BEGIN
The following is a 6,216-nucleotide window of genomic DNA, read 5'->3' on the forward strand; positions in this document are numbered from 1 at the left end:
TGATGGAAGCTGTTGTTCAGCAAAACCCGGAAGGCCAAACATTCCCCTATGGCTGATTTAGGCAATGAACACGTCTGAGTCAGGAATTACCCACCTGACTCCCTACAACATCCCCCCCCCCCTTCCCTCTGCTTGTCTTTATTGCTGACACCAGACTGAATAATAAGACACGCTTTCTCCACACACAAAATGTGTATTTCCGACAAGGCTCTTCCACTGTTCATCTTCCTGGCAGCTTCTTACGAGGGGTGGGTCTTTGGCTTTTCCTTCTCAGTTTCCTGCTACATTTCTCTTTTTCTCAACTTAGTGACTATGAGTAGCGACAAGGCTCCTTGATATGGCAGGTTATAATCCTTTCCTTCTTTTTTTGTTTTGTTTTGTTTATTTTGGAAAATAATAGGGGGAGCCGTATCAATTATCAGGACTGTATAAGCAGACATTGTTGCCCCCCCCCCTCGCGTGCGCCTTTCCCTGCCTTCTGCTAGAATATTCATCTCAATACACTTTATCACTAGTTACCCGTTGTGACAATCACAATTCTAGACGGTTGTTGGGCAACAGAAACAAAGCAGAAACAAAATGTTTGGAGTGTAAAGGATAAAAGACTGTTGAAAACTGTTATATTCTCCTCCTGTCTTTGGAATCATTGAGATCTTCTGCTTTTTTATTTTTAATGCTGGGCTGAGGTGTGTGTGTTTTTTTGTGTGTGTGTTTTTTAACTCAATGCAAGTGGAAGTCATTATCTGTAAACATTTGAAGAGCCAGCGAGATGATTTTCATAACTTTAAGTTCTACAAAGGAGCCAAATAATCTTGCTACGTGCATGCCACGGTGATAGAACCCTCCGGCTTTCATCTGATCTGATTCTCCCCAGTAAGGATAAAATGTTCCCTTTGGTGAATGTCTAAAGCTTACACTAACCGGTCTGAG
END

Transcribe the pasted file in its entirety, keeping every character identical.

The following is a 6,216-nucleotide window of genomic DNA, read 5'->3' on the forward strand; positions in this document are numbered from 1 at the left end:
TGATGGAAGCTGTTGTTCAGCAAAACCCGGAAGGCCAAACATTCCCCTATGGCTGATTTAGGCAATGAACACGTCTGAGTCAGGAATTACCCACCTGACTCCCTACAACATCCCCCCCCCCCTTCCCTCTGCTTGTCTTTATTGCTGACACCAGACTGAATAATAAGACACGCTTTCTCCACACACAAAATGTGTATTTCCGACAAGGCTCTTCCACTGTTCATCTTCCTGGCAGCTTCTTACGAGGGGTGGGTCTTTGGCTTTTCCTTCTCAGTTTCCTGCTACATTTCTCTTTTTCTCAACTTAGTGACTATGAGTAGCGACAAGGCTCCTTGATATGGCAGGTTATAATCCTTTCCTTCTTTTTTTGTTTTGTTTTGTTTATTTTGGAAAATAATAGGGGGAGCCGTATCAATTATCAGGACTGTATAAGCAGACATTGTTGCCCCCCCCCCTCGCGTGCGCCTTTCCCTGCCTTCTGCTAGAATATTCATCTCAATACACTTTATCACTAGTTACCCGTTGTGACAATCACAATTCTAGACGGTTGTTGGGCAACAGAAACAAAGCAGAAACAAAATGTTTGGAGTGTAAAGGATAAAAGACTGTTGAAAACTGTTATATTCTCCTCCTGTCTTTGGAATCATTGAGATCTTCTGCTTTTTTATTTTTAATGCTGGGCTGAGGTGTGTGTGTTTTTTTGTGTGTGTGTTTTTTAACTCAATGCAAGTGGAAGTCATTATCTGTAAACATTTGAAGAGCCAGCGAGATGATTTTCATAACTTTAAGTTCTACAAAGGAGCCAAATAATCTTGCTACGTGCATGCCACGGTGATAGAACCCTCCGGCTTTCATCTGATCTGATTCTCCCCAGTAAGGATAAAATGTTCCCTTTGGTGAATGTCTAAAGCTTACACTAACCGGTCTGAG